I use a bunch of vanity urls for my brand. But I also regularly use bitly links.
Want my free Facebook live checklist? Head to bit.ly/facebooklivechecklist and download it today. Want to find a blog post I wrote, rounding up stock photo sites that focus on diversity? Head to bit.ly/diverse-photos
And I’m not the only one.
Want to watch Madonna’s Frozen Remix video on YouTube? Head to bit.ly/frozenremixvideo.
Want to do a paid internship, spending your time diving off the West coast of Vancouver Island? Head to bit.ly/DiveIntern.
I think you get the idea.
Not every product needs a vanity url. For everything else, bitly links can be great substitutes.
But big important caveat: don’t just create a bitly link. Customize it. Meaning switch it from the random letters and numbers they’ll assign you with something easy to remember, like FacebookLiveChecklist or FrozenRemixVideo.
Doing so is free, quick and easy. If you’re not customizing your bitly links, you might as well be sending them to peyronies dash disease dot xiaflex dot com slash patient.
And no one wants that.
So get out there and set up your redirects.
And if this episode was helpful to you, do me a favor and send a few folks to stepupyoursocial.com. They’ll be redirected to a landing page on my site - it’ll be exactly what they were looking for!
Feel like you’re falling behind your competition? Not reaching as many people as you’d like to with your website, blog and overall digital presence? What are you doing to make sure your content, and your site, is up to par.
Managing your business’s online presence is more important than ever. Today, 4 in 5 consumers use search engines to check out local businesses. This means having your information online and up-to-date is incredibly important.
What’s even more important though is how you optimize your information to get the best results in Google’s search rankings. This practice is known as SEO (or Search Engine Optimization) and it’s the process of optimizing the content you share online to appear as high as possible on the list of results returned by a search engine.
Paying attention to your SEO is key to expanding your online presence and is especially important since 92% of searchers will pick businesses that appear on the first page of Google’s search results.
NINETY TWO PERCENT!
Put another way: if you ain’t on the first page of Google - you ain’t online!
There are many ways to optimize your online presence that will help lead you to better SEO. Keyword research, proper use of alt tags, backlinks… the list goes on.
Not familiar with any of those terms? Here’s Neil Patel - the SEO master - with some basic background on SEO (in only 5 minutes!).
But this post is about a single tool that can help you step up your SEO game quickly and easily and it won’t cost you a cent to take advantage of. That tool: Google My Business.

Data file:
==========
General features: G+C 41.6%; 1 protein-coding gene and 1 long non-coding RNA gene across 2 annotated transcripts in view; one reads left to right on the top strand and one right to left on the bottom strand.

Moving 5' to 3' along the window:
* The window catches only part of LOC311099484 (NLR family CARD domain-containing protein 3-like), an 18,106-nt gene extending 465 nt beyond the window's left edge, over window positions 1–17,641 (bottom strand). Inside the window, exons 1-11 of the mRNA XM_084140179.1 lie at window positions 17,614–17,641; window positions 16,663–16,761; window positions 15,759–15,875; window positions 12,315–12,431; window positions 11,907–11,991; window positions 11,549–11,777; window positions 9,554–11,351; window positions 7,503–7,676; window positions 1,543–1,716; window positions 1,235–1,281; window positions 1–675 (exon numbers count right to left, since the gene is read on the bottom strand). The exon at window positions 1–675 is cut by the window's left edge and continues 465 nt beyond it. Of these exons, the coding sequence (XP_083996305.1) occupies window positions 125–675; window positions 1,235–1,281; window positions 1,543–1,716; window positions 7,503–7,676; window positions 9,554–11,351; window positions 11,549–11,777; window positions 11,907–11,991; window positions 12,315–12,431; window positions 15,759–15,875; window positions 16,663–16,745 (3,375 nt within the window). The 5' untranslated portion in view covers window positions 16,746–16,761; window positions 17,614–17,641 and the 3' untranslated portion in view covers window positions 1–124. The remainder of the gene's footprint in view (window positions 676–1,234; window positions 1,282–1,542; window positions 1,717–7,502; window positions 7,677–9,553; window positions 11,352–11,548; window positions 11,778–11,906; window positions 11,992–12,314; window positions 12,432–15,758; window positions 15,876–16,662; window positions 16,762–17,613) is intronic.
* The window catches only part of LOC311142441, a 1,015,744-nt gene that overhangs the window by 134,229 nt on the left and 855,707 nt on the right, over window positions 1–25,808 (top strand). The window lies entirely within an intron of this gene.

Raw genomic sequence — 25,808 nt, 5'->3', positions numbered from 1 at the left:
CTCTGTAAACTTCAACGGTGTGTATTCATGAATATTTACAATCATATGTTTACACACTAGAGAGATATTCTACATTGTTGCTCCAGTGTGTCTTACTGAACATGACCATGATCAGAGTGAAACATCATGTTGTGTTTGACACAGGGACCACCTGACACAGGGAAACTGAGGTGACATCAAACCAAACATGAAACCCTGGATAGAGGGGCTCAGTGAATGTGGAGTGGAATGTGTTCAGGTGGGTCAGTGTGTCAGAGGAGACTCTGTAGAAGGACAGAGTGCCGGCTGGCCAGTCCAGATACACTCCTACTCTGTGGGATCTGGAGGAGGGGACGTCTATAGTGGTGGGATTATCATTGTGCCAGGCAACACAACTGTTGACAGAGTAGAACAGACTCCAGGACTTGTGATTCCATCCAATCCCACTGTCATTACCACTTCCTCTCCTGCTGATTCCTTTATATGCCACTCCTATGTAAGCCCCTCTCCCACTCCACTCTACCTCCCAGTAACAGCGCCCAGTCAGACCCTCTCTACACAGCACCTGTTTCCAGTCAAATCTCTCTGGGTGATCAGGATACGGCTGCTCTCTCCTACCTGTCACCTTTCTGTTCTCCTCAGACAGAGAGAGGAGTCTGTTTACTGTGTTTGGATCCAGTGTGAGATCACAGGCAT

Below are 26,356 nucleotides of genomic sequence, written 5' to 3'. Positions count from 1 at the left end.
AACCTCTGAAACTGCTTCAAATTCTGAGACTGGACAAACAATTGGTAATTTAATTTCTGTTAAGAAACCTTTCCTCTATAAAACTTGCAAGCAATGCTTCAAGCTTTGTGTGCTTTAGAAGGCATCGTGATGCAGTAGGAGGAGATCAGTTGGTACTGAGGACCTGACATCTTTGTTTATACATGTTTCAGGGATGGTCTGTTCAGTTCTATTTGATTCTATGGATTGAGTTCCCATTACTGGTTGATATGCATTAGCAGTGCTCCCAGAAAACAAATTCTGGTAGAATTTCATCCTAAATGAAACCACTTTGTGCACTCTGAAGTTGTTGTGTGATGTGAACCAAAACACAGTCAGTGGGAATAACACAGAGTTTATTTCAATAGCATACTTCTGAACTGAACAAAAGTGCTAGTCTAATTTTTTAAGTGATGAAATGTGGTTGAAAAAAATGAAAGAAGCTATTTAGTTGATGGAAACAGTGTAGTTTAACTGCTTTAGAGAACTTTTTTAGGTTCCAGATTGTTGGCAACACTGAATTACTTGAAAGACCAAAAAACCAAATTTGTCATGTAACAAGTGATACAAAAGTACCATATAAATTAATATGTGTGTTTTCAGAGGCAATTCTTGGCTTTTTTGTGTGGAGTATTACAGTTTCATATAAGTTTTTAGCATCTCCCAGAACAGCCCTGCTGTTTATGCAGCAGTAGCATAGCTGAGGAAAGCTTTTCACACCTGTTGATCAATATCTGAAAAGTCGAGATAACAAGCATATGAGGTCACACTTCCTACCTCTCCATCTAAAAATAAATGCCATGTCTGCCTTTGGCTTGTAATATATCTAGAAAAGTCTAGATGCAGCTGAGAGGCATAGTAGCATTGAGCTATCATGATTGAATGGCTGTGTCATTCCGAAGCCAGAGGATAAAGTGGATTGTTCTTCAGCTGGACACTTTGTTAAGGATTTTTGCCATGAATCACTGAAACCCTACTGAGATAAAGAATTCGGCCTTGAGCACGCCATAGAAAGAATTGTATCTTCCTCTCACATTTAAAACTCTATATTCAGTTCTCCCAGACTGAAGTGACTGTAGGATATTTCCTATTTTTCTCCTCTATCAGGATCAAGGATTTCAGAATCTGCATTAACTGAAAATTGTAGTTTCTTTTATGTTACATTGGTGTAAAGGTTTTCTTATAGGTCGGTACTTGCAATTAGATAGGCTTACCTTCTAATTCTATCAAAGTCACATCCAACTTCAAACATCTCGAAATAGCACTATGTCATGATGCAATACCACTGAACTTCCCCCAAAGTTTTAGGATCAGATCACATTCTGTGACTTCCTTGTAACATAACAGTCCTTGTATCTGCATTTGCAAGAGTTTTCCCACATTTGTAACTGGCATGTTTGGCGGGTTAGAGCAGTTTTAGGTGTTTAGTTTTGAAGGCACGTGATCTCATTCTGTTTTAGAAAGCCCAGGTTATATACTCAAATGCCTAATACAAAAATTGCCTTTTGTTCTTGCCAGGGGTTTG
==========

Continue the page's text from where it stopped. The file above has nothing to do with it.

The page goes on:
Google has long struggled with standalone social media channels (anyone remember Google+?).
But Google My Business, or GMB, seems to be around for the long haul.
It’s not really a social channel. At least not in the traditional sense. But it allows businesses to create profiles and share social-style updates which will help them rank when people search for similar content online.
In this post, we’re going to look at 5 ways you can use Google My Business to improve your SEO game today.
But first, let’s do a slightly deeper dive into what Google My Business actually is and how it can help you grow your online presence.
Google My Business is a free platform that can be accessed by any business owner. It allows businesses to better control the information that appears about their business on their Business Profile when users search within Google Search or Google Maps.
The platform will also let you reply to Google user reviews and FAQs, share posts from your business, and even talk to customers in real-time. In addition, it provides useful analytics that can help you to understand how your business profile is being engaged with.
Important note: your Business Profile is not the same as your Google My Business account. Rather Google My Business is how you manage your Business Profile.
If you’ve not yet set up your Business Profile or you need to claim yours, check out this helpful support page from Google walking you through how to do it.
Now that you’re set up, let’s get on to the good stuff!
1) Optimize Your Business Profile Using Targeted Keywords and Information
The most important thing you can do to boost your SEO for your Google Business Profile is to be sure you’re using the right words and phrases.
People may search for your business name. But way more people are doing general searches in your industry. What keywords are they searching for? What questions are they looking to get answered on Google?
If you own a shoe store, you need to know if people searching for “tennis shoes,” “running shoes,” “sneakers”… or something else entirely! Until you know that, you can’t optimize your content accordingly.
When it comes to Search Engine Optimization, the goal is pretty simple: use the language your audience is using!
Not sure what keywords you should be leaning into? There are loads of free and paid tools out there that will help you do keyword research. Google Trends is a free Google tool that’s very helpful. I really like a tool called Ubersuggest (the free version is limited but still very helpful - the paid version lets you dig a lot deeper). There are tons of others. Do a Google search for keyword finder or SEO tools and you can research until your fingers fall off. Happy hunting!
Make sure to fill in all fields requested by Google My Business to the best of your ability. Information that will especially impact your SEO is location, hours, and contact information (phone and website).
You’ll also want to add information about your business using the correct category for your business and attributes to show your full capabilities.